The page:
A note on how long to run your contest. I ran mine for 12 days. I definitely would not do longer than this, and I might do shorter next time. I probably could have run it for a week with about the same results. Most of the activity happened right in the beginning, and then in the last few days, when I was tweeting and posting that people only had one day left to enter. The middle seemed to lag, and I was worried about oversaturating my social media following with posts about my giveaway, so I wasn’t advertising it much. You will have to figure out what is best for you, but 1-2 weeks seems right.
4. Advertise your giveaway
The most important part! If you’re going to the time and expense of hosting a giveaway, you want it to get the results you hope for! So advertising is key. Here is what I did to advertise my giveaway:
First day I did a blog post which went out to my Facebook, Twitter, Pinterest, Goodreads, and Google + pages. I went into the Google + communities, Goodreads groups, and Facebook author groups that I am a member of and posted the info for the giveaway (where it was allowed by the rules).
I then posted my giveaway on the following sites: Contest Girl, Just Sweep, Online Sweepstakes, as well as a subreddit on Reddit about Gleam giveaways. I also paid $4.95 to post on Free Book Friday, and $14.95 for one week of premium advertising on Giveaway Promote. I could tell from my site statistics on wordpress that I was getting daily traffic from all of these sites, so I think these were worthwhile to list on.
I also Tweeted daily about my giveaway, using the giveaway hashtag. Once each time in the giveaway, I added the handle for each one of the authors whose book I was giving away, in the hopes that they would retweet to their followers. This would probably work even better if you had arranged with their reps to buy a signed book, so you were already on their radar.
The second to last day of my giveaway, I sent an email to my email list encouraging them to enter or share for more entries. I also republished my post indicating there were only two days left, which refreshed it to all my social media. The last day, I tweeted about the giveaway ending, and used the handles of all five of the authors whose books I was giving away. Two of them retweeted and I got a ton of new entries that last day!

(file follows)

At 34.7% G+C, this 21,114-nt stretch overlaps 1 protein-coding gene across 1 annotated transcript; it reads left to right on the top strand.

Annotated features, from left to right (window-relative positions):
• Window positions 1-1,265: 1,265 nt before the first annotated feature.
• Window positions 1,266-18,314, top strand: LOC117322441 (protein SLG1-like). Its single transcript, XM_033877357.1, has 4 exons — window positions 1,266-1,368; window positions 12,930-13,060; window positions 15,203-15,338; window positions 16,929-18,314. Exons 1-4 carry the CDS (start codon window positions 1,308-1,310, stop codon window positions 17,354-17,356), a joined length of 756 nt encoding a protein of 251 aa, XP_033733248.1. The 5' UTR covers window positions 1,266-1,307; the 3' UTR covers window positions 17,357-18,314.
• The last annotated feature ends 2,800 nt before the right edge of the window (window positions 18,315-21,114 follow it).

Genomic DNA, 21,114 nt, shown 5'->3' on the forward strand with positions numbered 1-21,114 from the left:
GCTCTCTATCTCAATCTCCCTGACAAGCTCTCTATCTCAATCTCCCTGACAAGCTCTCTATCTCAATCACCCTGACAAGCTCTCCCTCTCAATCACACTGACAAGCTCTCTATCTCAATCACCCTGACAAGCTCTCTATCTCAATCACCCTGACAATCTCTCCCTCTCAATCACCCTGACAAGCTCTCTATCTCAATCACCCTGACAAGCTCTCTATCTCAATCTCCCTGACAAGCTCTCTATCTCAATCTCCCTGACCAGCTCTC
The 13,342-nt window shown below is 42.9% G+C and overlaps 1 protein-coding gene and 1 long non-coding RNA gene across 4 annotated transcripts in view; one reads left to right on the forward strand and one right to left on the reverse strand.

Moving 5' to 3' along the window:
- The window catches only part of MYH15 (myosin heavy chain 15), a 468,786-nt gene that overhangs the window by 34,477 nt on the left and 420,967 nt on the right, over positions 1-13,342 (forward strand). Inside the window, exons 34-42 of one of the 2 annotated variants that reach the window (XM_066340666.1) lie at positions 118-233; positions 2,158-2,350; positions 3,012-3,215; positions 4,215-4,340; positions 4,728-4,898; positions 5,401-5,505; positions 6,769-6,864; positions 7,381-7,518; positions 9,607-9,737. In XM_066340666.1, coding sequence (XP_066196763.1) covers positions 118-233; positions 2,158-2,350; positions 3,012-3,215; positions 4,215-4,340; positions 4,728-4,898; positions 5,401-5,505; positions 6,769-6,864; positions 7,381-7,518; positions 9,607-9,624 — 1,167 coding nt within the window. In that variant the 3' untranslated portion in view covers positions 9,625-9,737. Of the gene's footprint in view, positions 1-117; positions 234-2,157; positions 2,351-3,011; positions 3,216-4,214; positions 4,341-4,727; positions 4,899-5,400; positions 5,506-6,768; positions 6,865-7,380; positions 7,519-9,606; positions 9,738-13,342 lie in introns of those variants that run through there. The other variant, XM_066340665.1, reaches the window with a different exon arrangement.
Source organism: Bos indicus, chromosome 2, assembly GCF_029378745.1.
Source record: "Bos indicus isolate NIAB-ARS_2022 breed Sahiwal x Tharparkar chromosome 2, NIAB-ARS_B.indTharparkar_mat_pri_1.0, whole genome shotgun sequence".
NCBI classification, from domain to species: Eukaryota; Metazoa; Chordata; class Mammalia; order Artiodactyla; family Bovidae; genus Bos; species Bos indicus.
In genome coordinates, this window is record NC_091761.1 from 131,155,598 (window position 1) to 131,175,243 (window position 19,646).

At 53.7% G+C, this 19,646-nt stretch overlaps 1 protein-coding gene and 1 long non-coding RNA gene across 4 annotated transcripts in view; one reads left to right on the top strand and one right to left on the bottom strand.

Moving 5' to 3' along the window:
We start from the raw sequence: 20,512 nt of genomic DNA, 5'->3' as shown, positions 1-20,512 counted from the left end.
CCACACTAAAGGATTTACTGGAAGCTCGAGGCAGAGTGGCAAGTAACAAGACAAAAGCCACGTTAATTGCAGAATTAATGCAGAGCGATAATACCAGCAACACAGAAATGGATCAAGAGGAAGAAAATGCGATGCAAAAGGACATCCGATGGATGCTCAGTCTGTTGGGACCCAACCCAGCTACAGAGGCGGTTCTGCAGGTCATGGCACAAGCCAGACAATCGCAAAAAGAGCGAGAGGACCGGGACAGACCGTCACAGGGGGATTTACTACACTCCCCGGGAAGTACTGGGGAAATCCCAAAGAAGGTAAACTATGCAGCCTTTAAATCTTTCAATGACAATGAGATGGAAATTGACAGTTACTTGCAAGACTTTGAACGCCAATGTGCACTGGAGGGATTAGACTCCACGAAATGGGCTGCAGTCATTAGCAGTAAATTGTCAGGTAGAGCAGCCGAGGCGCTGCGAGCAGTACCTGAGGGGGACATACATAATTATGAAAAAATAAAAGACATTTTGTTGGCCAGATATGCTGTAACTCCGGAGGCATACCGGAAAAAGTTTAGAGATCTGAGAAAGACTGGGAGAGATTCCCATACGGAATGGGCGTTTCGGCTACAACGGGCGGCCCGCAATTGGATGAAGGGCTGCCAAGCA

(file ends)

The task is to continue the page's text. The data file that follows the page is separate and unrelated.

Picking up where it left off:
5. Pick a winner and evaluate results
Picking a winner with Gleam is easy, you just press a button and it selects someone. Make sure to contact the winner and send out the prize in a timely manner!
Overall, I was pleased with the giveaway process. I had never done this before so it was a bit of an experiment for me. I spent about $110 on the whole thing ($50 for the prizes, $39 for one month of Gleam Pro, $20 for advertising), and I got about 250 new email subscribers. Sure, it’s no 8,500 like Derek Murphy, but I am basically starting from scratch, so it’s better than nothing! I got the most page visits I have ever gotten on my blog, and a lot of new followers on all of my social media platforms.
Next time, I think I would partner with other bloggers and authors ahead of time so I could gain more exposure and reach. Partnering with five to ten other authors and each promoting each other’s giveaways would allow for a lot more engagement and entries. (Anyone interested in partnering with me next time?)
As a last thought, giveaways are great to drive traffic, but they don’t convert this traffic into fans. You have to take the next step to convert that name on your email list into someone who is engaged and excited about your work. That can be through providing great content to your subscribers, or giving them a piece of your work like a sample chapter or novella for free to get them exposed. I am just finishing up a novella, and I will be offering a free e-book copy to everyone on my email list in a few weeks in the hopes of getting some of those people to start reading my work and becoming fans. The giveaway is just the beginning!